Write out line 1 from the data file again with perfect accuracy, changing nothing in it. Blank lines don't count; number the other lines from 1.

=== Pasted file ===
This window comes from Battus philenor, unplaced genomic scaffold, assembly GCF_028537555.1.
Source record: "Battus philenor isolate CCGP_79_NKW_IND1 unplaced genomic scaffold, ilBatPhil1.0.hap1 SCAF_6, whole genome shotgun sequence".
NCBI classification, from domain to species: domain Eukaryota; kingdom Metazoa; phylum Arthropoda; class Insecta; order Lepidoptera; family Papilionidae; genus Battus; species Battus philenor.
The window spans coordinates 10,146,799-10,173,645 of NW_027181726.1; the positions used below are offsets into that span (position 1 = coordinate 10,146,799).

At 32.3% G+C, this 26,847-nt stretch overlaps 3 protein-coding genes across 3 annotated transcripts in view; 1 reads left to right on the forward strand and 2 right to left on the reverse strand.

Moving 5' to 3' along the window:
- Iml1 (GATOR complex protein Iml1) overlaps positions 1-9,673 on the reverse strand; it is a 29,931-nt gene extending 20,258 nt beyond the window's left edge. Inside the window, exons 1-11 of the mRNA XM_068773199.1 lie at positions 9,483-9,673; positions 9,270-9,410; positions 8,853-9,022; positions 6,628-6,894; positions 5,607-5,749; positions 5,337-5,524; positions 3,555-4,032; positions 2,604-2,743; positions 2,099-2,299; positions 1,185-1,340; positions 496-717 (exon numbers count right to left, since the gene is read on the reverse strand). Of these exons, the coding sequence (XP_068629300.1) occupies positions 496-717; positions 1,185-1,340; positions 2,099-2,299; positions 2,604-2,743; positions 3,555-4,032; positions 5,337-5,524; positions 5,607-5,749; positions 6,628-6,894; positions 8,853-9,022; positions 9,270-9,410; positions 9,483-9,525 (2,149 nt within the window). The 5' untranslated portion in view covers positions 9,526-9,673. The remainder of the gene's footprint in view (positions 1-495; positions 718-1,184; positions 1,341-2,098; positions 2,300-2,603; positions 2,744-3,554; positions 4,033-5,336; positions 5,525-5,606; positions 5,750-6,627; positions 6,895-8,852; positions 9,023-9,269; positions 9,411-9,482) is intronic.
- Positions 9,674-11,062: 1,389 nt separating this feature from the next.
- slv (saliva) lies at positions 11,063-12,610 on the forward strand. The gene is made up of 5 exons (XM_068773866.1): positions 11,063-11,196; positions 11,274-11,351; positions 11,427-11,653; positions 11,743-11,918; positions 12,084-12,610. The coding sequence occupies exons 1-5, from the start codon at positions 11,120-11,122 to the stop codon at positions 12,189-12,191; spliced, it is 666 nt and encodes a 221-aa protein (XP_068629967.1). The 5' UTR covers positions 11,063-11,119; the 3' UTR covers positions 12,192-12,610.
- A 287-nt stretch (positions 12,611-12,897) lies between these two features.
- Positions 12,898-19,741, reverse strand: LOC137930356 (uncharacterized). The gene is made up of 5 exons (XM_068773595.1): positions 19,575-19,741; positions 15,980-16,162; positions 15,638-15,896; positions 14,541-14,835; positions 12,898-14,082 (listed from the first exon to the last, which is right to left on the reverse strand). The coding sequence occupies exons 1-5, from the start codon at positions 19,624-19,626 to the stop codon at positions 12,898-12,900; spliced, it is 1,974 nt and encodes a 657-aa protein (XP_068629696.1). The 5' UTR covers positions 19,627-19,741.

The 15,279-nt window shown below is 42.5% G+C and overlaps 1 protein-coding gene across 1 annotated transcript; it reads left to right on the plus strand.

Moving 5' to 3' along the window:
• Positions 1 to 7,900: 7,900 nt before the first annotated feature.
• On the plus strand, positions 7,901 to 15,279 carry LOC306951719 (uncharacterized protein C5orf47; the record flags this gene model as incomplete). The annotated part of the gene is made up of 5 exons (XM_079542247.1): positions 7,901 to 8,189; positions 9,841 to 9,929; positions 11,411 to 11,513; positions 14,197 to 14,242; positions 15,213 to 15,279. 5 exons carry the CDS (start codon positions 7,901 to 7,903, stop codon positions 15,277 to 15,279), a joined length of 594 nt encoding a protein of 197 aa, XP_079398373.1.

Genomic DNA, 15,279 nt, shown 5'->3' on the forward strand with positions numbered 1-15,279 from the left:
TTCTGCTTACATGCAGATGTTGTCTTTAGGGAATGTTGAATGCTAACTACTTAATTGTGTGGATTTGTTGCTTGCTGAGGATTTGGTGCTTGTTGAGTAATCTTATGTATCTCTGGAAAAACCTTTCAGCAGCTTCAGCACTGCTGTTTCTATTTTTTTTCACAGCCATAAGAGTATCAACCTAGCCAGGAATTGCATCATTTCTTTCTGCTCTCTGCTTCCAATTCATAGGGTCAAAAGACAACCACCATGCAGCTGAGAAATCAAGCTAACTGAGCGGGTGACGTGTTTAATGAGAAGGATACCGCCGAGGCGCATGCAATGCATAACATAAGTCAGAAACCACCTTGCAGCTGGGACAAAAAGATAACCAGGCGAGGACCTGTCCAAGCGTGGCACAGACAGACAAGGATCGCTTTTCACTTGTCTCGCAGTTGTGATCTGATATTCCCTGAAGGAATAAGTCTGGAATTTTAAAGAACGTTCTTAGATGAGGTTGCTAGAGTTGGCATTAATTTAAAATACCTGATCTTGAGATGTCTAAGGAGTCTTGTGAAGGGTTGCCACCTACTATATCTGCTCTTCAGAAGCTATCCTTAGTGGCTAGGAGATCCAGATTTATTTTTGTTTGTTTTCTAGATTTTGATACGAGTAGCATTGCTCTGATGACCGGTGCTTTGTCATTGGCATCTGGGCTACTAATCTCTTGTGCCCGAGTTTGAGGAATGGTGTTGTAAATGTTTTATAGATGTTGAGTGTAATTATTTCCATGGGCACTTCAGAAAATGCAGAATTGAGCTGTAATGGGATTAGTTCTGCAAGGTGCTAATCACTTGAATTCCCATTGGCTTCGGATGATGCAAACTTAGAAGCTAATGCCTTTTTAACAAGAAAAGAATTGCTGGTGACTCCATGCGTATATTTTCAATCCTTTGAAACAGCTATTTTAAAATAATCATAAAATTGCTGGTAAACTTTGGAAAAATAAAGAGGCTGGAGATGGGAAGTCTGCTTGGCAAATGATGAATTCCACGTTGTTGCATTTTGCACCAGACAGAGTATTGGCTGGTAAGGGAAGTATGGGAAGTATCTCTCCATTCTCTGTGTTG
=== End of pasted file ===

This window comes from Battus philenor, unplaced genomic scaffold, assembly GCF_028537555.1.